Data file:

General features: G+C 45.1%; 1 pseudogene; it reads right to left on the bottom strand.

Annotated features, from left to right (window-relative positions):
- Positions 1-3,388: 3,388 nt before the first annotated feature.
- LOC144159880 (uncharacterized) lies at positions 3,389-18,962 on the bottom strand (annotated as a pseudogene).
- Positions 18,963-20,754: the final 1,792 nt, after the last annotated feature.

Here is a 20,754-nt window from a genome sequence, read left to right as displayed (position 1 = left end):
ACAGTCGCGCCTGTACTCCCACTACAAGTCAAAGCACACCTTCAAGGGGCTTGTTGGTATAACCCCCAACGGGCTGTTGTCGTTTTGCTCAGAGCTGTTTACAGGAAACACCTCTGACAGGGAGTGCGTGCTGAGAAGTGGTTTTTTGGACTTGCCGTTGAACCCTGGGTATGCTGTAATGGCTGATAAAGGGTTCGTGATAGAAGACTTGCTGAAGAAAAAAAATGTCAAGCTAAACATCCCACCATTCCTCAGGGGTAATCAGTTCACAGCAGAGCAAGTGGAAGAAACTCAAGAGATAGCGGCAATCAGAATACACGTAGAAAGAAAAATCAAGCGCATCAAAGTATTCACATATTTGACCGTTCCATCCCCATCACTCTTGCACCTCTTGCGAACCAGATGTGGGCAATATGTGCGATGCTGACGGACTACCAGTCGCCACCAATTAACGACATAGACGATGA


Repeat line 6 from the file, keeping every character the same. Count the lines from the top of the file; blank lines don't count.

Here is a 20,754-nt window from a genome sequence, read left to right as displayed (position 1 = left end):